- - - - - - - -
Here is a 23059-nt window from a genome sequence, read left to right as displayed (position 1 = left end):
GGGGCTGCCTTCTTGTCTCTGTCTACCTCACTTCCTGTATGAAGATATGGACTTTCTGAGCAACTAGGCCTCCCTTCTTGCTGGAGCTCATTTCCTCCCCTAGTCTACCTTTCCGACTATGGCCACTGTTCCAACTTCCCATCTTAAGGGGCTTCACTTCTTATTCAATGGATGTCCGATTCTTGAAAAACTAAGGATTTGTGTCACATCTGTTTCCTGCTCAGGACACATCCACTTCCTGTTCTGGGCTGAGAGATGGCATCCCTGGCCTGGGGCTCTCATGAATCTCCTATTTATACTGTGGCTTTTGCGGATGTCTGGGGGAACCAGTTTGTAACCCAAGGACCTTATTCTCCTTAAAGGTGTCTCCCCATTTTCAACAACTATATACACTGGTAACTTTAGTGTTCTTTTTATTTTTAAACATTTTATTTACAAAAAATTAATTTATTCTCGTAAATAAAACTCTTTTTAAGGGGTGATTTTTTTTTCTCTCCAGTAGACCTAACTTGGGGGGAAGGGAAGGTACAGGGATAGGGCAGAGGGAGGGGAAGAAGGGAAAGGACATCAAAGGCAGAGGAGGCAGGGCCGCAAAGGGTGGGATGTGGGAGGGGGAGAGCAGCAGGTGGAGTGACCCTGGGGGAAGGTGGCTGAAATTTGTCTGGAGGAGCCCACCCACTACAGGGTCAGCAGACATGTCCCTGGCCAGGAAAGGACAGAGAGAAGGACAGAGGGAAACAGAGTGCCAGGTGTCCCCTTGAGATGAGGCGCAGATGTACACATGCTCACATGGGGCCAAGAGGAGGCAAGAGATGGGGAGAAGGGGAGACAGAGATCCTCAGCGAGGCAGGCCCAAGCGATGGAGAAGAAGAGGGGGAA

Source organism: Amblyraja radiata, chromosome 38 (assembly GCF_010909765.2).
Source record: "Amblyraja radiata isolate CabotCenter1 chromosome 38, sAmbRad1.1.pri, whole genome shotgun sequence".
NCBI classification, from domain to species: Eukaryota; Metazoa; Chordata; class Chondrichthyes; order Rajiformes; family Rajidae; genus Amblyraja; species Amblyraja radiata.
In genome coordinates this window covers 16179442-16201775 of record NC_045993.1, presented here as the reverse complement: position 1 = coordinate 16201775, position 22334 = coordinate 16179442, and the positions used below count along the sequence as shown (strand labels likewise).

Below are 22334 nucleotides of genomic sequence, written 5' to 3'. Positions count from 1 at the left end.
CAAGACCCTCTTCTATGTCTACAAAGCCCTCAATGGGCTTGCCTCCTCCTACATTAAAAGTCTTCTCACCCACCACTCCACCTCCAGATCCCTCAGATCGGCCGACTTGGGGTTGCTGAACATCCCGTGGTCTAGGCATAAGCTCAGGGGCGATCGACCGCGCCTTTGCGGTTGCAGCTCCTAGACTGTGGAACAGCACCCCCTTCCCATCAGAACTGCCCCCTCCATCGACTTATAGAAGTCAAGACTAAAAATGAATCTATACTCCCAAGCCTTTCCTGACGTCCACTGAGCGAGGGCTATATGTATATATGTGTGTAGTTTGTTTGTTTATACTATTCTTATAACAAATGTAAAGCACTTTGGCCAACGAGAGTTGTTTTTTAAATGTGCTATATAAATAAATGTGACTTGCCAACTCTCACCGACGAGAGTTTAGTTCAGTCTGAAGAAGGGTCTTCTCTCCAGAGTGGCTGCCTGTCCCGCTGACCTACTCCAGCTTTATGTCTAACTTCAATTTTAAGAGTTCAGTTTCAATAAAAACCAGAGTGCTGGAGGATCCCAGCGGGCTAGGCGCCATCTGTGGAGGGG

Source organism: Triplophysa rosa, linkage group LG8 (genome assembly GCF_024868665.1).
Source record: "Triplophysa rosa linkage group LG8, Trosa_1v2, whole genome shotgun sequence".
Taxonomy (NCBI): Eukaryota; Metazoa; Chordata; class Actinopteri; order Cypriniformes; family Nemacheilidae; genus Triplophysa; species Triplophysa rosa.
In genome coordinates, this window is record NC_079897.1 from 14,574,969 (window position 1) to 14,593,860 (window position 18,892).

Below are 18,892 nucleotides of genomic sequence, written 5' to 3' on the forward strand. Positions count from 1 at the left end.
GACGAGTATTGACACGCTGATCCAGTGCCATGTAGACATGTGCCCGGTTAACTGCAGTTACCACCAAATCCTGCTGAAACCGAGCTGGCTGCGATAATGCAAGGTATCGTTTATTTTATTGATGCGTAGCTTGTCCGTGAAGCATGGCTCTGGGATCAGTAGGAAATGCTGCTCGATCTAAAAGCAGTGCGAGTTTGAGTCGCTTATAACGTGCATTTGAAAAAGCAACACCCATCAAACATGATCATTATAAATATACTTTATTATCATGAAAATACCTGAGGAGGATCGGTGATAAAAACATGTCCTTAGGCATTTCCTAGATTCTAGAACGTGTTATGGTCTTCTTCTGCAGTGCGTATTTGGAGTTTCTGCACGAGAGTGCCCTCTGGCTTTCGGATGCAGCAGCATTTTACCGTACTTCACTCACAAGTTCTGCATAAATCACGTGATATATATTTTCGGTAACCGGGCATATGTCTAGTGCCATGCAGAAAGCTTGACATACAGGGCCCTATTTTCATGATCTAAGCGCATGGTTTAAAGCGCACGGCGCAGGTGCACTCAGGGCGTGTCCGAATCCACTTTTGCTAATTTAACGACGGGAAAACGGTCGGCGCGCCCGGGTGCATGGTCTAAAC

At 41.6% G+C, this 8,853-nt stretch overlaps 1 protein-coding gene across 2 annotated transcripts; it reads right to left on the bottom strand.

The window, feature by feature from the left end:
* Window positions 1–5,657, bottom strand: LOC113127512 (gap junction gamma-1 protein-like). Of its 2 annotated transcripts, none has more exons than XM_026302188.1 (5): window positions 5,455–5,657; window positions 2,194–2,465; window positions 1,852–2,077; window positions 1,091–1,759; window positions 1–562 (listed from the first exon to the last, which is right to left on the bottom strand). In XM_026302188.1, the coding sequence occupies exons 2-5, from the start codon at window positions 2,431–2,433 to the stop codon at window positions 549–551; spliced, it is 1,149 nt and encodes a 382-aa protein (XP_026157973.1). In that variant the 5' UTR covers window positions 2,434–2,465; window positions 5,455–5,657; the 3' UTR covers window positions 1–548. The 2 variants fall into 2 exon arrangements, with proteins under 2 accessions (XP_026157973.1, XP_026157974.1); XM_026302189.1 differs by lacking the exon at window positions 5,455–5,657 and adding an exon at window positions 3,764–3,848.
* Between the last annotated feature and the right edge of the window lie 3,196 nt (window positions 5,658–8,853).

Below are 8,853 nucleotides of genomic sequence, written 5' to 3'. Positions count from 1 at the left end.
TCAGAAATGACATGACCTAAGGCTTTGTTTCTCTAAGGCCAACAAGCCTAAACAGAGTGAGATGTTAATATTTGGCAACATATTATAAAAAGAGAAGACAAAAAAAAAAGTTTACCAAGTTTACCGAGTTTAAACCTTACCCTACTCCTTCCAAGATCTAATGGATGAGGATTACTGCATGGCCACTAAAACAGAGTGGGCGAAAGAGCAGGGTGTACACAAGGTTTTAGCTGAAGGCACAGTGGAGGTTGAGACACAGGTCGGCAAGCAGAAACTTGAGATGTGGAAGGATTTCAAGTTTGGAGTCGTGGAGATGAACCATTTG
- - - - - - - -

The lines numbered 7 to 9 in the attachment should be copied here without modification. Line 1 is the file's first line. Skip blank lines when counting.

Below are 22334 nucleotides of genomic sequence, written 5' to 3'. Positions count from 1 at the left end.
CAAGACCCTCTTCTATGTCTACAAAGCCCTCAATGGGCTTGCCTCCTCCTACATTAAAAGTCTTCTCACCCACCACTCCACCTCCAGATCCCTCAGATCGGCCGACTTGGGGTTGCTGAACATCCCGTGGTCTAGGCATAAGCTCAGGGGCGATCGACCGCGCCTTTGCGGTTGCAGCTCCTAGACTGTGGAACAGCACCCCCTTCCCATCAGAACTGCCCCCTCCATCGACTTATAGAAGTCAAGACTAAAAATGAATCTATACTCCCAAGCCTTTCCTGACGTCCACTGAGCGAGGGCTATATGTATATATGTGTGTAGTTTGTTTGTTTATACTATTCTTATAACAAATGTAAAGCACTTTGGCCAACGAGAGTTGTTTTTTAAATGTGCTATATAAATAAATGTGACTTGCCAACTCTCACCGACGAGAGTTTAGTTCAGTCTGAAGAAGGGTCTTCTCTCCAGAGTGGCTGCCTGTCCCGCTGACCTACTCCAGCTTTATGTCTAACTTCAATTTTAAGAGTTCAGTTTCAATAAAAACCAGAGTGCTGGAGGATCCCAGCGGGCTAGGCGCCATCTGTGGAGGGG

Source organism: Triplophysa rosa, linkage group LG8 (genome assembly GCF_024868665.1).